Attorney General Rules that Unlawful Entrants Generally Must Remain Detained While Asylum Claims Are Considered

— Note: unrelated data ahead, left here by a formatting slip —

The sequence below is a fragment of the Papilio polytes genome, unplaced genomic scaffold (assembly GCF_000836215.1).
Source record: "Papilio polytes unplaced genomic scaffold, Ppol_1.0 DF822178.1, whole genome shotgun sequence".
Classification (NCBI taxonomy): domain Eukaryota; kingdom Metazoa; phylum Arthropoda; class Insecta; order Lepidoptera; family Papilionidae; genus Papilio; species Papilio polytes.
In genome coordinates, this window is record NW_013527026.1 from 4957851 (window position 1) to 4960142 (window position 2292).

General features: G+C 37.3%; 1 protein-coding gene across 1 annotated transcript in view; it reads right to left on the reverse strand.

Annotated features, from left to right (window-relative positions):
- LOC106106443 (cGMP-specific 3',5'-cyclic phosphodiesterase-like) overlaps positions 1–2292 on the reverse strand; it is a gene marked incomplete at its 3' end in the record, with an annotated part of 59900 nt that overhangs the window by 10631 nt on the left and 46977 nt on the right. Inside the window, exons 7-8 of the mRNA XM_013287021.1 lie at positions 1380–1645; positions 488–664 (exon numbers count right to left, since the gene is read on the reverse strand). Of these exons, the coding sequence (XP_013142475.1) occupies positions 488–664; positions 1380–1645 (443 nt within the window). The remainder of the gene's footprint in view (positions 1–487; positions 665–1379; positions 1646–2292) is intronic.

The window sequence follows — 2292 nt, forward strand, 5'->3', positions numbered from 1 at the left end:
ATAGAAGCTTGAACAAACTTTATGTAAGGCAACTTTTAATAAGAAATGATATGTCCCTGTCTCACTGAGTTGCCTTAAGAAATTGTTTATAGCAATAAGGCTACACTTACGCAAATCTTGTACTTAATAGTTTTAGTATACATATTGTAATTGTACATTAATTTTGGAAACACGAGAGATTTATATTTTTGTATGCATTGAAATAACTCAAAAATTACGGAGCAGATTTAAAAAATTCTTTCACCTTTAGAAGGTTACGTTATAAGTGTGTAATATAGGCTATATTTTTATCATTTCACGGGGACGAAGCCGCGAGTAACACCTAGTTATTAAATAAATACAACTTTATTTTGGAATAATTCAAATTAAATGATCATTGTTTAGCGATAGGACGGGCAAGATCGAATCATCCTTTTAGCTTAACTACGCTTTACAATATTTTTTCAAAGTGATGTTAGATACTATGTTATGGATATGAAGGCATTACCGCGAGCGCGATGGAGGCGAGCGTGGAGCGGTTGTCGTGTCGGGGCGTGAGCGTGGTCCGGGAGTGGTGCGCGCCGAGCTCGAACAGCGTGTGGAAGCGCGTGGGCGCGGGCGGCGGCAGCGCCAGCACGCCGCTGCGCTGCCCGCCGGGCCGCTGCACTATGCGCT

Legal Sidebari Attorney General Rules that Unlawful Entrants Generally Must Remain Detained While Asylum Claims Are Considered May 10, 2019 Non-U.S. nationals (aliens) apprehended by immigration authorities when attempting to unlawfully enter the United States are generally subject to a streamlined, expedited removal process and must be detained while awaiting removal. But in the event that an alien is found to have a “credible fear” of persecution if returned to his or her home country, the alien will be placed in full-scale, “formal removal” proceedings where that alien may seek asylum or similar relief from removal. For many years, immigration authorities had construed governing statutes and regulations to provide that, when an alien apprehended between ports of entry and initially screened for expedited removal was placed in formal removal proceedings following a credible fear determination, that alien could seek bond and potentially be released from custody during the pendency of those proceedings. On April 16, 2019 in Matter of M-S-, however, Attorney General (AG) William Barr reversed this position, ruling instead that aliens apprehended between ports of entry and placed in formal removal proceedings following a credible fear determination remain ineligible for bond. (Though responsibility for administering federal immigration laws is divided among multiple agencies, the AG’s rulings with respect to questions of law are controlling upon those agencies.) The AG based his ruling, in part, on the Supreme Court’s 2018 decision in Jennings v. Rodriguez, which interpreted provisions of the Immigration and Nationality Act (INA) to mandate the detention without bond of aliens initially screened for expedited removal who are placed in formal removal proceedings following a credible fear determination. Despite the AG’s ruling, the Department of Homeland Security (DHS) retains the authority to release, in its discretion, such aliens on parole pending the outcome of their formal removal proceedings. This Sidebar explores the relevant statutes and regulations governing expedited removal and the detention of aliens placed in formal removal proceedings, including how the AG’s ruling in Matter of M-Smodified immigration authorities’ prior interpretation of these legal authorities. The Sidebar further discusses the impact of the AG’s decision, and the relevance of the AG’s decision to Congress. Congressional Research Service https://crsreports.congress.gov LSB10297 CRS Legal Sidebar Prepared for Members and Committees of Congress Congressional Research Service Statutory and Regulatory Framework Expedited Removal under INA § 235(b)(1) INA § 235(b)(1) requires the expedited removal of aliens arriving in the United States at designated ports of entry (“arriving aliens”) who lack valid entry documents or have attempted to gain their admission by fraud or misrepresentation. The statute also authorizes the Secretary of Homeland Security to apply this process to “certain other aliens” present in the United States who have not been admitted or paroled by immigration authorities, and who have been in the country less than two years. Based on that authority, DHS has designated for expedited removal aliens who are apprehended in the United States within 100 miles of the border within 14 days of entering the country, who have not been admitted or paroled. (DHS reportedly plans to expand the use of expedited removal to aliens nationwide who have not been admitted or paroled and who have been in the country less than two years—as INA § 235(b)(1) authorizes—but has not yet finalized a rule implementing that expansion.) INA § 235(b)(1) provides that an alien subject to expedited removal shall be ordered removed without a hearing unless the alien indicates an intention to apply for asylum or a fear of persecution if removed to a particular country, in which case the alien is referred to DHS’s U.S. Citizenship and Immigration Services (USCIS) to determine whether the alien has a “credible fear” of persecution. The statute instructs that, if the alien is found to have a credible fear of persecution, “the alien shall be detained for further consideration of the application for asylum” in formal removal proceedings before an immigration judge (IJ) within the Department of Justice’s (DOJ’s) Executive Office of Immigration Review (EOIR). Although detention is mandatory for an alien who is found to have a credible fear of persecution, INA § 212(d)(5)(A) authorizes DHS, in its discretion, to parole the alien “for urgent humanitarian reasons or significant public benefit.” There is no administrative or judicial review of DHS’s parole decision. General Discretionary Detention Authority under INA § 236(a) While INA § 235(b)(1) provides specific detention requirements for aliens screened for expedited removal, INA § 236(a) addresses, more generally, the detention of aliens placed in other removal proceedings. Under INA § 236(a), DHS’s Immigration and Customs Enforcement (ICE) “may” detain an alien pending the removal proceedings, or release the alien on bond or the alien’s own recognizance. If ICE decides to maintain custody, the alien may request review of ICE’s custody determination at a bond hearing before an IJ. In some cases, though, detention is mandatory for an alien placed in formal removal proceedings (e.g., in the case of aliens convicted of specified crimes), and the alien may not be released from custody except in limited circumstances. The alien also may not contest his detention at a bond hearing before an IJ. A DOJ regulation enumerates certain classes of aliens who are ineligible for bond hearings because they are subject to mandatory detention, including “[a]rriving aliens in formal removal proceedings.” The regulation, however, is silent as to whether “certain other aliens” who are initially screened for expedited removal after entering the United States without inspection are also ineligible for bond pending their formal removal proceedings. The Board of Immigration Appeals’ Decision in Matter of X-KAs noted above, two categories of aliens are subject to expedited removal: arriving aliens and “certain other aliens” who recently entered the United States without inspection. In 2005, EOIR’s Board of Immigration Appeals (BIA), the highest administrative body charged with the interpretation and application of federal immigration laws, determined whether both categories of aliens are subject to mandatory detention under INA § 235(b)(1) upon being transferred to formal removal proceedings Congressional Research Service following a positive credible fear determination. In Matter of X-K-, the BIA observed that, while “arriving aliens” fall within the specific classes of aliens enumerated by DOJ regulations to be ineligible for bond hearings, that list does not include “certain other aliens” who are placed in formal removal proceedings after being initially screened for expedited removal. In addition, the BIA observed, although DOJ regulations state that “arriving aliens” who are placed in formal removal proceedings “shall be detained” during those proceedings, there is no “parallel provision” for “certain other aliens” who are initially subject to expedited removal and later transferred to formal removal proceedings. Thus, the BIA concluded that “certain other aliens” who are initially subject to expedited removal after unlawfully entering the United States, and subsequently placed in formal removal proceedings after establishing a credible fear of persecution, are eligible for bond under INA § 236(a). The Supreme Court’s Decision in Jennings v. Rodriguez In 2018, the Supreme Court in Jennings v. Rodriguez reviewed a decision by the U.S. Court of Appeals for the Ninth Circuit (Ninth Circuit) that had construed various INA detention provisions, including INA § 235(b)(1), as containing implicit six-month time limitations on the duration of detention, after which an alien would be entitled to a bond hearing and possible release from custody (the decision is discussed in greater detail in this Sidebar). The Supreme Court rejected as “implausible” the Ninth Circuit’s construction of INA § 235(b)(1), declaring that the statute “unequivocally” requires the detention of covered aliens until the conclusion of removal proceedings. Further, the Court noted, INA § 212(d)(5)(A) only authorizes the release of aliens detained under INA § 235(b)(1) if they are granted parole by DHS, “impl[ying] that there are no other circumstances under which aliens detained under [§ 235(b)] may be released” (emphasis in original). The Court thus concluded that INA § 235(b)(1) mandates the detention, without bond, of aliens initially screened for expedited removal who are transferred to formal removal proceedings after being found to have a credible fear of persecution (the Court, however, did not decide whether the indefinite detention of aliens pending removal proceedings would be unconstitutional). The Attorney General’s Decision in Matter of M-SUnder DOJ regulations, the AG has the “unfettered” authority to direct the BIA to refer a case to him for review. In Matter of M-S-, AG Barr reviewed a BIA decision upholding an IJ’s order to release an alien on bond pending his formal removal proceedings. The alien, an Indian national initially screened for expedited removal after entering the United States without inspection, had been placed in formal removal proceedings after demonstrating a credible fear of persecution. The AG exercised his appellate authority in order to address whether the BIA’s decision in Matter of X-K- should be overturned in light of the Supreme Court’s decision in Jennings v. Rodriguez. The AG ruled that aliens subject to expedited removal who are placed in formal removal proceedings after a positive credible fear determination “remain ineligible for bond, whether they are arriving at the border or are apprehended in the United States.” The AG reasoned that INA § 235(b)(1) clearly mandates that an alien who establishes a credible fear “shall be detained for further consideration of an application for asylum.” The AG read the language of the statute to require detention until the conclusion of the formal removal proceedings. The AG also determined that, even though INA § 236(a) generally authorizes the release of detained aliens on bond, that provision serves as “an independent ground for detention” that does not undercut DHS’s “separate authority” to detain aliens initially screened for expedited removal who are placed in formal removal proceedings. In short, the AG concluded, INA §§ 235(b)(1) and 236(a) “apply to different classes of aliens.” The AG noted, moreover, that to the extent aliens seeking admission (which would include those screened for expedited removal) are released from custody, INA § 212(d)(5)(A) provides that they can only be released on parole. The AG reasoned that, “[i]n light of that express exception to mandatory detention” Congressional Research Service for parole, “the [INA] cannot be read to contain an implicit exception for bond.” The AG also cited the Supreme Court’s decision in Jennings v. Rodriguez, which had interpreted the INA “in the exact same way” and concluded that aliens detained under INA § 235(b)(1) are ineligible for bond and may only be considered for parole. Further, the AG observed, DHS regulations concerning the transfer of aliens from expedited to formal removal proceedings mention the availability of parole, not bond. Finally, the AG determined, although 8 C.F.R. § 1003.19(h)(2)(i) expressly bars “arriving aliens” from bond during formal removal proceedings, but does not address other categories of aliens subject to expedited removal, the BIA in Matter of X-K- had failed to consider INA § 235(b)(1)’s overall mandatory detention scheme and its interplay with INA § 236(a). The AG thus concluded that the DOJ regulation “does not provide an exhaustive catalogue of the classes of aliens who are ineligible for bond.” Accordingly, the AG ruled that “all aliens transferred from expedited to full proceedings after establishing a credible fear are ineligible for bond,” and overturned the BIA’s decision in Matter of X-K-. However, because the AG’s ruling would likely have “an immediate and significant” impact on DHS’s detention operations, the AG delayed the effective date of his decision for 90 days (i.e., until July 15, 2019). Considerations for Congress The AG’s ruling in Matter of M-S- modifies existing policies so that all aliens initially screened for expedited removal who are placed in formal removal proceedings after establishing a credible fear of persecution are ineligible for release on bond. The AG’s decision has implications for “a sizable population of aliens” who have entered the United States without inspection, and who previously could secure their release on bond pending consideration of their asylum applications. In light of the AG’s ruling, these aliens can no longer obtain administrative review of their custody status and—like aliens screened for expedited removal who had arrived at ports of entry—may only be released under DHS’s parole authority. Reportedly, the AG’s decision is part of a broader effort to deter aliens from unlawfully entering the United States and to end the “catch and release” of asylum seekers. Critics of the AG’s decision contend that it may lead to thousands of aliens being detained indefinitely pending their removal proceedings, and that there is no reason to detain aliens who have demonstrated a credible fear of persecution, and who, they contend, usually appear at their hearings (DOJ statistics indicate that between approximately 60% to 70% of released aliens appeared at their hearings from FY2013 to FY2017). In addition, some commentators argue that the AG’s ruling will be “severely limited” because ICE lacks sufficient detention space. Consequently, the AG has delayed the effective date of his ruling for until July 15, 2019, so that DHS may “conduct necessary operation planning.” Several advocacy groups have recently challenged the AG’s decision, arguing that INA § 235(b)(1)’s mandatory detention scheme applies only to arriving aliens, and not to those who entered the United States without inspection and who are placed in formal removal proceedings following a positive credible fear determination. The lawsuit also contends that denying bond hearings to aliens who entered the United States without inspection, and who are transferred to formal removal proceedings, violates their constitutional right to due process. The legal challenge may face hurdles to the extent that it turns upon matters of statutory authorization, particularly in light of the Supreme Court’s ruling in Jennings. INA § 235(b)(1) plainly states that an alien initially screened for expedited removal who shows a credible fear of persecution “shall be detained” pending consideration of the asylum application. Furthermore, the Jennings Court held last year that DHS has the statutory authority to detain aliens potentially indefinitely pending their removal proceedings, and construed INA § 235(b)(1) as mandating the detention of covered aliens without bond. The Court, however, has not yet decided whether such indefinite detention may, at some point, raise constitutional concerns (though the Court recognized nearly two decades ago that such concerns exist with respect to Congressional Research Service admitted aliens who are indefinitely detained after being ordered removed, it has not addressed whether constitutional considerations apply to non-admitted aliens being held during removal proceedings). After Jennings, some lower courts have ruled that the prolonged detention of aliens pending their removal proceedings violates due process. Notably, some courts applied these constitutional constraints to the detention of aliens seeking admission into the United States, even though such aliens typically have more limited constitutional protections than aliens within the country. In any case, despite the AG’s ruling in Matter of M-S-, DHS retains the authority to parole aliens initially screened for expedited removal who are placed in standard removal proceedings. DHS regulations list certain classes of aliens who would be eligible for parole, including those “whose continued detention is not in the public interest” because they present neither a security nor flight risk. Unlike bond determinations, DHS has sole discretion whether to grant parole, and that decision is generally not subject to review. (Some courts, though, have ruled that DHS must adhere to its parole procedures and may not use generalized deterrence considerations as a factor in denying parole.) In addition, DHS’s ability to detain families remains constrained in light of the “Flores Settlement,” which generally requires the release of alien minors to a qualifying adult or a non-secure, licensed facility. Thus, the AG’s ruling likely will have little impact on existing detention policies relating to arriving families. Therefore, while the AG’s ruling widens the scope of asylum seekers who are subject to mandatory detention pending consideration of their applications, the decision does not foreclose the possibility of release in some circumstances. Ultimately, Congress has the power to clarify whether aliens who establish a credible fear of persecution may be released on bond pending consideration of their claims, or whether they should remain in custody throughout their formal removal proceedings. For instance, the Dignity for Detained Immigrants Act of 2019 would repeal INA § 235(b)(1)’s mandatory detention scheme, require DHS to make custody determinations for aliens who establish a credible fear, and permit such aliens to promptly challenge their detention at bond hearings. The Protect Kids and Parents Act of 2018, on the other hand, would have overridden the Flores Settlement to effectively extend § 235(b)(1)’s mandatory detention scheme to family units. Author Information Hillel R. Smith Legislative Attorney Congressional Research Service Disclaimer This document was prepared by the Congressional Research Service (CRS). CRS serves as nonpartisan shared staff to congressional committees and Members of Congress. It operates solely at the behest of and under the direction of Congress. Information in a CRS Report should not be relied upon for purposes other than public understanding of information that has been provided by CRS to Members of Congress in connection with CRS’s institutional role. CRS Reports, as a work of the United States Government, are not subject to copyright protection in the United States. Any CRS Report may be reproduced and distributed in its entirety without permission from CRS. However, as a CRS Report may include copyrighted images or material from a third party, you may need to obtain the permission of the copyright holder if you wish to copy or otherwise use copyrighted material. LSB10297 · VERSION 1 · NEW